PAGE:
His drumming alone is enough to secure Grant Hart a place in the alt-rock history books, but that's only part of his story. Grant was a top-shelf songwriter, penning and handling lead vocals on Hüsker Dü classics like "Terms of Psychic Warfare," "Diane," "Green Eyes" and "The Girl Who Lives on Heaven Hill."
And what a voice. His was arguably the best to come out of the post-punk/hardcore/alternative scene: sweet and angelic one minute, menacing the next. Grant also handled much of the band's visual side, designing Hüsker Dü's album covers and helping other bands with theirs, most notably the Replacements' 1983 LP, Hootenanny.
It's no secret that Hüsker Dü didn't end on the best of terms in late-1987. It's also no secret that Grant struggled with personal demons and engaged in self-sabotaging behavior that often kept him from realizing his full post-Huskers potential. But he continued writing songs and making records, many of them outstanding. "The Main," a haunting, piano-driven waltz from his 1989 album Intolerance is one of the most powerful songs ever written about the nightmare of drug addiction.
I only met Grant a few times: brief hellos in the mid-Eighties and an awkward phone conversation in the early Nineties. Superchunk was playing at Minneapolis' First Avenue club and I had a faulty snare drum hoop that needed replacing. One of the club's employees put me on the phone with "Greg" – a local drummer who might be of help. "What kind of drum is it?" Greg asked. "The company's name is Darwin," I replied. "Darwin?!" Greg laughed, "Doesn't sound like the evolution of drums to me." Turns out I misheard the name. It was Grant, and his response could not have been more tell-it-like-it-is Grantastic.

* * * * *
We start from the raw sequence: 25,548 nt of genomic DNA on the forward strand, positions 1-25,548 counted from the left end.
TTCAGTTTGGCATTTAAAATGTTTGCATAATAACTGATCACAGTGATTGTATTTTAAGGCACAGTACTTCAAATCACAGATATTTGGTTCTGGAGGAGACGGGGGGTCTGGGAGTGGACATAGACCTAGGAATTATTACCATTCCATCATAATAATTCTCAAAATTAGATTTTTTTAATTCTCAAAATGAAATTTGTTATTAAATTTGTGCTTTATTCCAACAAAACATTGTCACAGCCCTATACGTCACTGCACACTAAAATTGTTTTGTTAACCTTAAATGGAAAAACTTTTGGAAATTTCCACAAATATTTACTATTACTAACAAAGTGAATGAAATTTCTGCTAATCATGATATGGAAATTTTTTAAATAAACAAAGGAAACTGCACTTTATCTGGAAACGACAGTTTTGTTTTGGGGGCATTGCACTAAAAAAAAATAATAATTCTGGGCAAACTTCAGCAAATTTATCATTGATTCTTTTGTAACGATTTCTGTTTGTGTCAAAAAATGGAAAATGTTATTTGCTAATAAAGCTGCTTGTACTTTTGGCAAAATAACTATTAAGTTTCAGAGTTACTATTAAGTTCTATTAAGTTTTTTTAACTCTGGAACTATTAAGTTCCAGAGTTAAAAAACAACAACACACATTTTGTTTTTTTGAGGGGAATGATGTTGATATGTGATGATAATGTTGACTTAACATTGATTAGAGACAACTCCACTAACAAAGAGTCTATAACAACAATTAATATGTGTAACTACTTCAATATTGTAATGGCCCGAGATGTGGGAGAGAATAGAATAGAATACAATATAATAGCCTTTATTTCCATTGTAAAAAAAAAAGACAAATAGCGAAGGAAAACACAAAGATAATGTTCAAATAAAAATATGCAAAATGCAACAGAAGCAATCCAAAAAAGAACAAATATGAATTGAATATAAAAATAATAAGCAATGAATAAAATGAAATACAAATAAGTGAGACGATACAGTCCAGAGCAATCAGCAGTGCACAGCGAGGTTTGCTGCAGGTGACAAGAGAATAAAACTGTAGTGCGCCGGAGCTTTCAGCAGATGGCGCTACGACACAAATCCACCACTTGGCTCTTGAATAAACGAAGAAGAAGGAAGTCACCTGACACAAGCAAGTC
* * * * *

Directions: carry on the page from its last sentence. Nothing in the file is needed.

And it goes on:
About six years ago I went to see Grant play at the Cave, a tiny, stage-less beer joint in my hometown of Chapel Hill, North Carolina. I spotted Grant in a corner booth and asked him to sign my weathered copies of Zen Arcade and Flip Your Wig. He placed the albums on the table and studied them intensely until he found just the right places to sign.
When I mentioned I played with Bob Mould he perked up and asked me to sit down. I would say we talked for an hour but that would be inaccurate. I listened to Grant talk for an hour on a variety of subjects: travel, record-making, relationships and, of course, Hüsker Dü. I loved it. For a guy like me, it was like getting an audience with Paul McCartney.
The show that night at the Cave was an intimate affair. A popular garage band was playing just up the block so only a handful of people came out, but Grant was in good form. He may have looked frail but the voice was still there, belting out "Flexible Flyer," "2541" and "California Zephyr." He even took my request for "Now That You Know Me," one of the last new songs Hüsker Dü worked up before imploding.
After the show, I felt a little sad as I watched the club owner hand Grant a small wad of twenties. Grant knew he was worth more. Everyone in that room knew he was worth more.